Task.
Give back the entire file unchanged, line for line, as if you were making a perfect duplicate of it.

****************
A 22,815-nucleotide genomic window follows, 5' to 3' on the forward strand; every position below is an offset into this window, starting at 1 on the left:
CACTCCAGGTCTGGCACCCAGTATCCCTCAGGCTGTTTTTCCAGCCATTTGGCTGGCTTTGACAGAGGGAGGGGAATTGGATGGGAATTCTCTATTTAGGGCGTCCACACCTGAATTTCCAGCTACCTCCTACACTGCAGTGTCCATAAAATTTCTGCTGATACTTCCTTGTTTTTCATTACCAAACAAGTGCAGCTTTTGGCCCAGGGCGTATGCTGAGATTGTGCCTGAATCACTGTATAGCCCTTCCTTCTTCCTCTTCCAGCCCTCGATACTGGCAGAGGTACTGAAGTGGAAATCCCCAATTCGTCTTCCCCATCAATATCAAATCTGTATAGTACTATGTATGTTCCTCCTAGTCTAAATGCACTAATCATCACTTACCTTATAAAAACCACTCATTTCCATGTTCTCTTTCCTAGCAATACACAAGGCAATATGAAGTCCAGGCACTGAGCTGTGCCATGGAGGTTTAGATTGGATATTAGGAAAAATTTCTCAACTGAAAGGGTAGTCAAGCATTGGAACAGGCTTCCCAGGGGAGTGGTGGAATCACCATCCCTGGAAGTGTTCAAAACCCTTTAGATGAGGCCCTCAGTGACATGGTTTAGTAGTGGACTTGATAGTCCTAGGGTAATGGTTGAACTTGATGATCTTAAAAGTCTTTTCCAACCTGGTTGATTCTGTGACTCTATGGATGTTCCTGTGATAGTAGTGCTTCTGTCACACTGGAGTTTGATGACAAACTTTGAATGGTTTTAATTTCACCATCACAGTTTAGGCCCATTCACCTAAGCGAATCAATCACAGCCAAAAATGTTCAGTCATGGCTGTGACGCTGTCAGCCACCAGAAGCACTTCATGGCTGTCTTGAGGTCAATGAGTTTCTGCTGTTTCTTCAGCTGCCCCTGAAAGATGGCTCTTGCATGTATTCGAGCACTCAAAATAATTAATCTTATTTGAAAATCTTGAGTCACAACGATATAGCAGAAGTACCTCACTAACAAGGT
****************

A 22,815-nucleotide genomic window follows, 5' to 3' on the forward strand; every position below is an offset into this window, starting at 1 on the left:
CACTCCAGGTCTGGCACCCAGTATCCCTCAGGCTGTTTTTCCAGCCATTTGGCTGGCTTTGACAGAGGGAGGGGAATTGGATGGGAATTCTCTATTTAGGGCGTCCACACCTGAATTTCCAGCTACCTCCTACACTGCAGTGTCCATAAAATTTCTGCTGATACTTCCTTGTTTTTCATTACCAAACAAGTGCAGCTTTTGGCCCAGGGCGTATGCTGAGATTGTGCCTGAATCACTGTATAGCCCTTCCTTCTTCCTCTTCCAGCCCTCGATACTGGCAGAGGTACTGAAGTGGAAATCCCCAATTCGTCTTCCCCATCAATATCAAATCTGTATAGTACTATGTATGTTCCTCCTAGTCTAAATGCACTAATCATCACTTACCTTATAAAAACCACTCATTTCCATGTTCTCTTTCCTAGCAATACACAAGGCAATATGAAGTCCAGGCACTGAGCTGTGCCATGGAGGTTTAGATTGGATATTAGGAAAAATTTCTCAACTGAAAGGGTAGTCAAGCATTGGAACAGGCTTCCCAGGGGAGTGGTGGAATCACCATCCCTGGAAGTGTTCAAAACCCTTTAGATGAGGCCCTCAGTGACATGGTTTAGTAGTGGACTTGATAGTCCTAGGGTAATGGTTGAACTTGATGATCTTAAAAGTCTTTTCCAACCTGGTTGATTCTGTGACTCTATGGATGTTCCTGTGATAGTAGTGCTTCTGTCACACTGGAGTTTGATGACAAACTTTGAATGGTTTTAATTTCACCATCACAGTTTAGGCCCATTCACCTAAGCGAATCAATCACAGCCAAAAATGTTCAGTCATGGCTGTGACGCTGTCAGCCACCAGAAGCACTTCATGGCTGTCTTGAGGTCAATGAGTTTCTGCTGTTTCTTCAGCTGCCCCTGAAAGATGGCTCTTGCATGTATTCGAGCACTCAAAATAATTAATCTTATTTGAAAATCTTGAGTCACAACGATATAGCAGAAGTACCTCACTAACAAGGT